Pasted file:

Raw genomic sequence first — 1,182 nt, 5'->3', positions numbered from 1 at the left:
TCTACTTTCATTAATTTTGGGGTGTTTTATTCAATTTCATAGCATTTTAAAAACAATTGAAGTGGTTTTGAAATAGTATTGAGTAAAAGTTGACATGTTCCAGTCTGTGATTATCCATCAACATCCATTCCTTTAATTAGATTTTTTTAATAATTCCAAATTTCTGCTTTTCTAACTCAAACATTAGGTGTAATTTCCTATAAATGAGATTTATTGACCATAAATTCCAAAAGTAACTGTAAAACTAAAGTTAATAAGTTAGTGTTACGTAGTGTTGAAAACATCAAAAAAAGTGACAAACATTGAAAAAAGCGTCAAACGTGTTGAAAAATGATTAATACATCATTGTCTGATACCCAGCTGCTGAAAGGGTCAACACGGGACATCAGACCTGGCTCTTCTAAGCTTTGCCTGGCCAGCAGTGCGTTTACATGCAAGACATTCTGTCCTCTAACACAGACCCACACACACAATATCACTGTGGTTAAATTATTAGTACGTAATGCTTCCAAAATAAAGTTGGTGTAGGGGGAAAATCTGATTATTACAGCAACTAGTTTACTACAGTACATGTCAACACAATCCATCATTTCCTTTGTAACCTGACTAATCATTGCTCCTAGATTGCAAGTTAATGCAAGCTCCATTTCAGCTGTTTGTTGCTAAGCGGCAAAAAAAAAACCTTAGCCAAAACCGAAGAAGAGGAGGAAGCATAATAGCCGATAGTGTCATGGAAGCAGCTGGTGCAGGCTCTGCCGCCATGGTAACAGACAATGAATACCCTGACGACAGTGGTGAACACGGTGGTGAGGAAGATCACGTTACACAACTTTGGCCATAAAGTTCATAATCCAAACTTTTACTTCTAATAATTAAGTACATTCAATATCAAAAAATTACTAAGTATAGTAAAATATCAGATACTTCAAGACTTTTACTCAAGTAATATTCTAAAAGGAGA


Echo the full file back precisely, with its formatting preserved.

Raw genomic sequence first — 1,182 nt, 5'->3', positions numbered from 1 at the left:
TCTACTTTCATTAATTTTGGGGTGTTTTATTCAATTTCATAGCATTTTAAAAACAATTGAAGTGGTTTTGAAATAGTATTGAGTAAAAGTTGACATGTTCCAGTCTGTGATTATCCATCAACATCCATTCCTTTAATTAGATTTTTTTAATAATTCCAAATTTCTGCTTTTCTAACTCAAACATTAGGTGTAATTTCCTATAAATGAGATTTATTGACCATAAATTCCAAAAGTAACTGTAAAACTAAAGTTAATAAGTTAGTGTTACGTAGTGTTGAAAACATCAAAAAAAGTGACAAACATTGAAAAAAGCGTCAAACGTGTTGAAAAATGATTAATACATCATTGTCTGATACCCAGCTGCTGAAAGGGTCAACACGGGACATCAGACCTGGCTCTTCTAAGCTTTGCCTGGCCAGCAGTGCGTTTACATGCAAGACATTCTGTCCTCTAACACAGACCCACACACACAATATCACTGTGGTTAAATTATTAGTACGTAATGCTTCCAAAATAAAGTTGGTGTAGGGGGAAAATCTGATTATTACAGCAACTAGTTTACTACAGTACATGTCAACACAATCCATCATTTCCTTTGTAACCTGACTAATCATTGCTCCTAGATTGCAAGTTAATGCAAGCTCCATTTCAGCTGTTTGTTGCTAAGCGGCAAAAAAAAAACCTTAGCCAAAACCGAAGAAGAGGAGGAAGCATAATAGCCGATAGTGTCATGGAAGCAGCTGGTGCAGGCTCTGCCGCCATGGTAACAGACAATGAATACCCTGACGACAGTGGTGAACACGGTGGTGAGGAAGATCACGTTACACAACTTTGGCCATAAAGTTCATAATCCAAACTTTTACTTCTAATAATTAAGTACATTCAATATCAAAAAATTACTAAGTATAGTAAAATATCAGATACTTCAAGACTTTTACTCAAGTAATATTCTAAAAGGAGA